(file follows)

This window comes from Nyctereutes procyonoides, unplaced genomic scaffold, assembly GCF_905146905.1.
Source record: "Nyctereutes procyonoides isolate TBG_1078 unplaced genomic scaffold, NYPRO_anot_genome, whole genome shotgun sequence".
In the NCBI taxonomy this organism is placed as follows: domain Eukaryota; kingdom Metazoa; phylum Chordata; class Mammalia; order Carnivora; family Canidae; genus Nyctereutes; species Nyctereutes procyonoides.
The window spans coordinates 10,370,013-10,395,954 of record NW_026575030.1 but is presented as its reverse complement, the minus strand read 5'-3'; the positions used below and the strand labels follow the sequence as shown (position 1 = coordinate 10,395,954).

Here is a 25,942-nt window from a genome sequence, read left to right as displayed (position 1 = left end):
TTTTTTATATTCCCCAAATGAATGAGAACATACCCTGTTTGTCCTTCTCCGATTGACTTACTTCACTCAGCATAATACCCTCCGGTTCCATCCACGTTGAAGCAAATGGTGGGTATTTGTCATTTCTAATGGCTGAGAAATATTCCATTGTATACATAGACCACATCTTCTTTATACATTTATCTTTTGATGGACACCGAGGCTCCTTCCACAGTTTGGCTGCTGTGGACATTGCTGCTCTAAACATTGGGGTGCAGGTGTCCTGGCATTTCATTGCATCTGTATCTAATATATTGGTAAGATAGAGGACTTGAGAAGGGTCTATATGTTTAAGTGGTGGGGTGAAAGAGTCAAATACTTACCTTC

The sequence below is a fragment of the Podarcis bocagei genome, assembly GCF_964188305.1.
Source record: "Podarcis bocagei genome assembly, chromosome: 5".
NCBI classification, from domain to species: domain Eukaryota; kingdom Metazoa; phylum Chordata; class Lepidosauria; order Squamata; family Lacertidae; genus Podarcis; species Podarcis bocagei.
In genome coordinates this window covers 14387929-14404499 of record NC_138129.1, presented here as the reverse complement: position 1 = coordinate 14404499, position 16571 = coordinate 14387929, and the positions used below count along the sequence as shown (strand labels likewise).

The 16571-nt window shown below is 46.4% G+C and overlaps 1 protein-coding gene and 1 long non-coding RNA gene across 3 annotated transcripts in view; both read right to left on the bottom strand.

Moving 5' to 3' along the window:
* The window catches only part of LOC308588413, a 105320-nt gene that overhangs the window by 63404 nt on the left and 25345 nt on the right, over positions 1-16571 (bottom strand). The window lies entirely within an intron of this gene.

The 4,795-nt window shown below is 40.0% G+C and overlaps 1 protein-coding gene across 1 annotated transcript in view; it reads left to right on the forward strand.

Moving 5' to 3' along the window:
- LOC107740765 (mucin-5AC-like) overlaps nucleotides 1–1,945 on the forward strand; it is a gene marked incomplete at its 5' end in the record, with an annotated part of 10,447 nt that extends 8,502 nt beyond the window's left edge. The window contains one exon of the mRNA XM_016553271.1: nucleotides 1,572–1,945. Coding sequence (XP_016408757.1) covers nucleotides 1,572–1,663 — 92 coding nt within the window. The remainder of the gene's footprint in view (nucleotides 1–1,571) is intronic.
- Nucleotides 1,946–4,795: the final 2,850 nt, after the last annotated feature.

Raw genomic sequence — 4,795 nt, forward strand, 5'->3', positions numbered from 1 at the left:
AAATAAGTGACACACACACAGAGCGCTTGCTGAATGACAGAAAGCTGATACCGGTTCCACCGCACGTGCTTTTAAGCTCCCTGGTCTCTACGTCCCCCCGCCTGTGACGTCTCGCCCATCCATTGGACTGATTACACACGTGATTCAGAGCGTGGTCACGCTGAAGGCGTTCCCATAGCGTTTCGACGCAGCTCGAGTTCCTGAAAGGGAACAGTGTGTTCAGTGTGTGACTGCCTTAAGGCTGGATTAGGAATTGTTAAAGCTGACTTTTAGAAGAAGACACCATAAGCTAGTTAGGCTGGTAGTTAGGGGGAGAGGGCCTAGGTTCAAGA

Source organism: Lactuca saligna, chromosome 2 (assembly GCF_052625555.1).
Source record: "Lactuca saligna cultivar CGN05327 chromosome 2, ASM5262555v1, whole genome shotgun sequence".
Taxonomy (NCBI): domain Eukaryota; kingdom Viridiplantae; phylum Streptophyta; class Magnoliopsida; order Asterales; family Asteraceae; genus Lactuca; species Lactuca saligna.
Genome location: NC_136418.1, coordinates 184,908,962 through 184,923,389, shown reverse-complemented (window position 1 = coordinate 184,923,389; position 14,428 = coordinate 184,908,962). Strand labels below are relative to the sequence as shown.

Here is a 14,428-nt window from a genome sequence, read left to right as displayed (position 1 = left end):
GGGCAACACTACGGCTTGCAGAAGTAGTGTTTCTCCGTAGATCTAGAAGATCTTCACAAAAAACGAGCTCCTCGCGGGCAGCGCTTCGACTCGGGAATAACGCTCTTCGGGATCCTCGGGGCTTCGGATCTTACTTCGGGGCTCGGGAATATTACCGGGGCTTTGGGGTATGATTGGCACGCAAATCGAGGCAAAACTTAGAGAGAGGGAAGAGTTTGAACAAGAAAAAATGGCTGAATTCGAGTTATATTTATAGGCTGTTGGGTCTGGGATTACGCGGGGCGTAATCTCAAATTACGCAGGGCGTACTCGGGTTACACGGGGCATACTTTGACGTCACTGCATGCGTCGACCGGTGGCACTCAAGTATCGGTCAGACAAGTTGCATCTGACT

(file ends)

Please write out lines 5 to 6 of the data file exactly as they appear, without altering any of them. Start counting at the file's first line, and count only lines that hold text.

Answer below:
Here is a 25,942-nt window from a genome sequence, read left to right as displayed (position 1 = left end):
TTTTTTATATTCCCCAAATGAATGAGAACATACCCTGTTTGTCCTTCTCCGATTGACTTACTTCACTCAGCATAATACCCTCCGGTTCCATCCACGTTGAAGCAAATGGTGGGTATTTGTCATTTCTAATGGCTGAGAAATATTCCATTGTATACATAGACCACATCTTCTTTATACATTTATCTTTTGATGGACACCGAGGCTCCTTCCACAGTTTGGCTGCTGTGGACATTGCTGCTCTAAACATTGGGGTGCAGGTGTCCTGGCATTTCATTGCATCTGTATCTAATATATTGGTAAGATAGAGGACTTGAGAAGGGTCTATATGTTTAAGTGGTGGGGTGAAAGAGTCAAATACTTACCTTC